Why it is critical for social impact projects to understand the direction of the second half of the internet revolution

Two new articles in The Economist on the second internet revolution are essential reading for ecosystem partners. Should we be focusing on experiential content and videos / games as a catalyst for social impact products?

To help those who are not subscribers I’ve pulled out some statistics and key points from https://www.economist.com/briefing/2019/06/08/how-the-pursuit-of-leisure-drives-internet-use?frsc=dg|e and https://www.economist.com/leaders/2019/06/08/the-second-half-of-humanity-is-joining-the-internet?frsc=dg|e.

– In 2007 more humans lived in cities than outside them for the first time. It was a transition 5,000 years in the making. The internet has been quicker to reach the halfway mark. Over 50% of the planet’s population is now online, a mere quarter of a century after the web first took off among tech-savvy types in the West. The second half of the internet revolution has begun.

– At some time in 2018 the proportion of the global population using the internet rose above half, according to the International Telecommunications Union, a United Nations agency. The second half of the internet will not come online as quickly as the first half was doing in the early 2010s; exponential growth cannot continue in a finite world. But if the 710m new internet users expected to come online in the next seven years is only half the number that arrived in the past seven years, it is still a mighty throng.

– Most new users are in the emerging world; some 726m people came online in the past three years alone. China is still growing fast. But much of the rise is coming from poorer places, notably India and Africa.

– On the positive side, charities and aid workers talk endlessly and earnestly about how smartphones will allow farmers to check crop prices, let villagers sign up for online education and help doctors boost vaccination rates. Less well appreciated is that the main attractions of being online are the same for the second half as they were for the first. Socialising and play, not work and self-improvement, are the draw.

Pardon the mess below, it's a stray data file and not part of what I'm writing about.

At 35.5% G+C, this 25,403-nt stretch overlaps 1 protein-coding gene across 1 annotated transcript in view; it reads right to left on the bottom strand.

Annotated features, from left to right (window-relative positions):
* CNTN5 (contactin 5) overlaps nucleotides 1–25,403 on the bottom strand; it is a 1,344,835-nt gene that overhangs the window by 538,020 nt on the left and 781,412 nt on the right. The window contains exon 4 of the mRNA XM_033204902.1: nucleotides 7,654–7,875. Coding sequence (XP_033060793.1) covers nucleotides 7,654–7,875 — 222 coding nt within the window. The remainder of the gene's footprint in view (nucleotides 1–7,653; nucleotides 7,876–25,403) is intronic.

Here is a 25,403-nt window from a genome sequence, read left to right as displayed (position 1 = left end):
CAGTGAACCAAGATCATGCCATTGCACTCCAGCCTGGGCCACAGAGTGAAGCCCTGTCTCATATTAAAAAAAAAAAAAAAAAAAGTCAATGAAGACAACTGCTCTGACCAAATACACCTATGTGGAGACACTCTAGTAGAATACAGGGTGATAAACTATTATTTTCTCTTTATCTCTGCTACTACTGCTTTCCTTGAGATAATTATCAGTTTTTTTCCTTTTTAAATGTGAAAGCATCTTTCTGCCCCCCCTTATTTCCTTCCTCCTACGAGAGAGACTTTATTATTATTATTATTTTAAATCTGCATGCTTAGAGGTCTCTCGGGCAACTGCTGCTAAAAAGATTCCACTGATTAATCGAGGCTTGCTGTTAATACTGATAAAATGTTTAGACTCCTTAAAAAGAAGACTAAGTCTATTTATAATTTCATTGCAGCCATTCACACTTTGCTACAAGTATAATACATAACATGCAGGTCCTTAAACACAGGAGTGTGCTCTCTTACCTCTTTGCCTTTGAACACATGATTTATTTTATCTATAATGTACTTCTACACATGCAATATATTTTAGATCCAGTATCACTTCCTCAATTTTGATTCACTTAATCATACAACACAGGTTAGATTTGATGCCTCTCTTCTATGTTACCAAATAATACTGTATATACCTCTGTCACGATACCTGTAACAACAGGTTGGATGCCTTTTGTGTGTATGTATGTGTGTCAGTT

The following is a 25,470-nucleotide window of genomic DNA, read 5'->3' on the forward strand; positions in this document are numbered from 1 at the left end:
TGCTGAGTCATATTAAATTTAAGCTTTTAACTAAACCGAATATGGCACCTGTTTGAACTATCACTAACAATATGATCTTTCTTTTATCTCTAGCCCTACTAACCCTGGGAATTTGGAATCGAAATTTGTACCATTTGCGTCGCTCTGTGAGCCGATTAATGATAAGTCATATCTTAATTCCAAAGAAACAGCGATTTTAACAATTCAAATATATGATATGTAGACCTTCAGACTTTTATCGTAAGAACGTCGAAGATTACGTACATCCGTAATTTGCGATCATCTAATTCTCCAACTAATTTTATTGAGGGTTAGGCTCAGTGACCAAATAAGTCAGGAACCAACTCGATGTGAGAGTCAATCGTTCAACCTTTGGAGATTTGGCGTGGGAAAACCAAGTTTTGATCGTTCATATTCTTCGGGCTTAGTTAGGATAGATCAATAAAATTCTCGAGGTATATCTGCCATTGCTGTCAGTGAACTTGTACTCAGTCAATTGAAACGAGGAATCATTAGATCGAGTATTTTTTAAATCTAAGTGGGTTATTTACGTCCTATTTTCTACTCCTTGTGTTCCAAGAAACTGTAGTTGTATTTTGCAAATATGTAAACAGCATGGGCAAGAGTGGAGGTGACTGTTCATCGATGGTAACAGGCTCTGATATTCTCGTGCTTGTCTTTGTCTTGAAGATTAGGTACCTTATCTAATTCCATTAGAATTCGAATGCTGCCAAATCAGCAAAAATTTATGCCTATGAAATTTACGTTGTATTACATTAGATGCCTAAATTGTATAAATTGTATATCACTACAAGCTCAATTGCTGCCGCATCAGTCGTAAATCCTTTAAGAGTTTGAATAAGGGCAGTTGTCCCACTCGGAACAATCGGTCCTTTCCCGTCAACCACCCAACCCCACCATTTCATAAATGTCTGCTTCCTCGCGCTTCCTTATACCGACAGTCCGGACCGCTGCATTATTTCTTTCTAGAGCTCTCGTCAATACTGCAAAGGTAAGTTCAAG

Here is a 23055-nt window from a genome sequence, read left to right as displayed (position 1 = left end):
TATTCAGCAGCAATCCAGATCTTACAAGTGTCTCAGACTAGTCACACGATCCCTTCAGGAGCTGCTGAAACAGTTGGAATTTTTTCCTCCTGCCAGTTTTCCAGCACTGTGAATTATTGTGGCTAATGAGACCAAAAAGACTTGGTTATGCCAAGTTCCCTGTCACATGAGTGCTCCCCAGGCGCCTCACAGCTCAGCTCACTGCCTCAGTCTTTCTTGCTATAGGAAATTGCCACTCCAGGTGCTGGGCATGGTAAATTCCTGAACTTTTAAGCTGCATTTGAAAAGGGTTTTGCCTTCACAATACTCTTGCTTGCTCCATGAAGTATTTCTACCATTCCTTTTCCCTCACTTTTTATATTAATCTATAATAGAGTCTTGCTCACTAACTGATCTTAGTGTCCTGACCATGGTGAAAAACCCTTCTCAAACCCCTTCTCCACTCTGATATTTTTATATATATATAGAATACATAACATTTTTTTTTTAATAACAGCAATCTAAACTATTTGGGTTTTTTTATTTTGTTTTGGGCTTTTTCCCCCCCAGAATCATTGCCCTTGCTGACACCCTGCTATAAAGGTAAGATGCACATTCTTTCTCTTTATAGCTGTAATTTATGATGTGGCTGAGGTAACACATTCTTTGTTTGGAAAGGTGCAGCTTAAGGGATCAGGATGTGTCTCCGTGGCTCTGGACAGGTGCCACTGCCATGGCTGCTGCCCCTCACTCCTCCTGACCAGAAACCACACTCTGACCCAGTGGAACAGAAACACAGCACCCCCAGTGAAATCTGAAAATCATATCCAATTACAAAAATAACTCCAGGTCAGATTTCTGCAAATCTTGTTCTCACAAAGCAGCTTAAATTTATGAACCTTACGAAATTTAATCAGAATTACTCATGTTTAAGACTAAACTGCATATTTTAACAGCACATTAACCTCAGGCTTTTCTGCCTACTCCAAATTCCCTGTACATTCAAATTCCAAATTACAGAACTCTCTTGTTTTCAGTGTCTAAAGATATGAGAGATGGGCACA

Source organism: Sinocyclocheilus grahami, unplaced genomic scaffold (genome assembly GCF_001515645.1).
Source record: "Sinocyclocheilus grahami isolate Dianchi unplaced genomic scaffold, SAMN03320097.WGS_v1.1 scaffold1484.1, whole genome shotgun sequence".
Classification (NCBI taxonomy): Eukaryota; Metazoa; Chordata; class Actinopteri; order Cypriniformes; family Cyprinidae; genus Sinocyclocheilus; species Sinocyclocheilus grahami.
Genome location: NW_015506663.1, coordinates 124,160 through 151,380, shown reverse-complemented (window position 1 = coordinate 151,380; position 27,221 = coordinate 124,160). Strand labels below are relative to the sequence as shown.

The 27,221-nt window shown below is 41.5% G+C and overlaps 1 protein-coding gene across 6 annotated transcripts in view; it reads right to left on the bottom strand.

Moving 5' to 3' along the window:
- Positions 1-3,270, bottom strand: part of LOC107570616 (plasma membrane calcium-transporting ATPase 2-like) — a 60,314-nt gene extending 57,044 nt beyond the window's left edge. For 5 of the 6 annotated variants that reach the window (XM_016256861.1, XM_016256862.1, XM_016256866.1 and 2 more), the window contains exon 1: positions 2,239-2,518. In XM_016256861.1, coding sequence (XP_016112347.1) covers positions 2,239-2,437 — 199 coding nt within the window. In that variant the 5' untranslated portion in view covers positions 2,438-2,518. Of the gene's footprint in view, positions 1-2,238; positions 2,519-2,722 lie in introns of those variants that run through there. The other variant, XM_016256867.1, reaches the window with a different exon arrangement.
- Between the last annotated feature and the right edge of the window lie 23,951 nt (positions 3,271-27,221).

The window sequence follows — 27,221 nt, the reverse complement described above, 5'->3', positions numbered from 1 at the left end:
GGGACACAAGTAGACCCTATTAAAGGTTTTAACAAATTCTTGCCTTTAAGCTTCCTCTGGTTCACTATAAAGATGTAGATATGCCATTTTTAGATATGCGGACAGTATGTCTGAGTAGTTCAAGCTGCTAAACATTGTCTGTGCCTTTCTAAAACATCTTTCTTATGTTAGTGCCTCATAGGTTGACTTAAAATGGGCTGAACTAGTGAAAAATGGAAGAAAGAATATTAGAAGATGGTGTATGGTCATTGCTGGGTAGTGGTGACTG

– Dating apps are more popular than farming advice; video games are more popular than either. Such boons are unlikely to make their way into many UN development reports. But they are a boost to the stock of human happiness.

– In the emerging world, established firms are likely to be disrupted more quickly than incumbents were in the rich world. They have less infrastructure, such as warehouses and retail sites, to act as a barrier to entry.

– There is a huge amount of money at stake—the total market value of incumbent firms in the emerging world, outside China, is $8trn. If you thought the first half of the internet revolution was disruptive, just wait until you see the second act.

– According to Payal Arora, a professor at Erasmus University in Rotterdam, the internet is the leisure economy of the world’s poor.

– Until recently, talk of connectivity in the poor world has almost invariably been clothed in the pragmatic and well-meaning language of development. Aid agencies, international bodies and big tech companies told themselves and their funders that poor people needed an internet connection to lift themselves out of misery. They extolled farmers looking up grain prices, women seeking information on maternal health or pupils diligently signing up for online courses.

– Years of fieldwork across the globe have led Ms Arora to conclude that when it comes to getting online, “play dominates work, and leisure overtakes labour.” Where people planning development strategies imagined, metaphorically at least, Blackberries providing new efficiencies and productivity, consumers wanted the chat, apps and games of the iPhone. Worthier uses tend to follow. But they are the cart not the horse.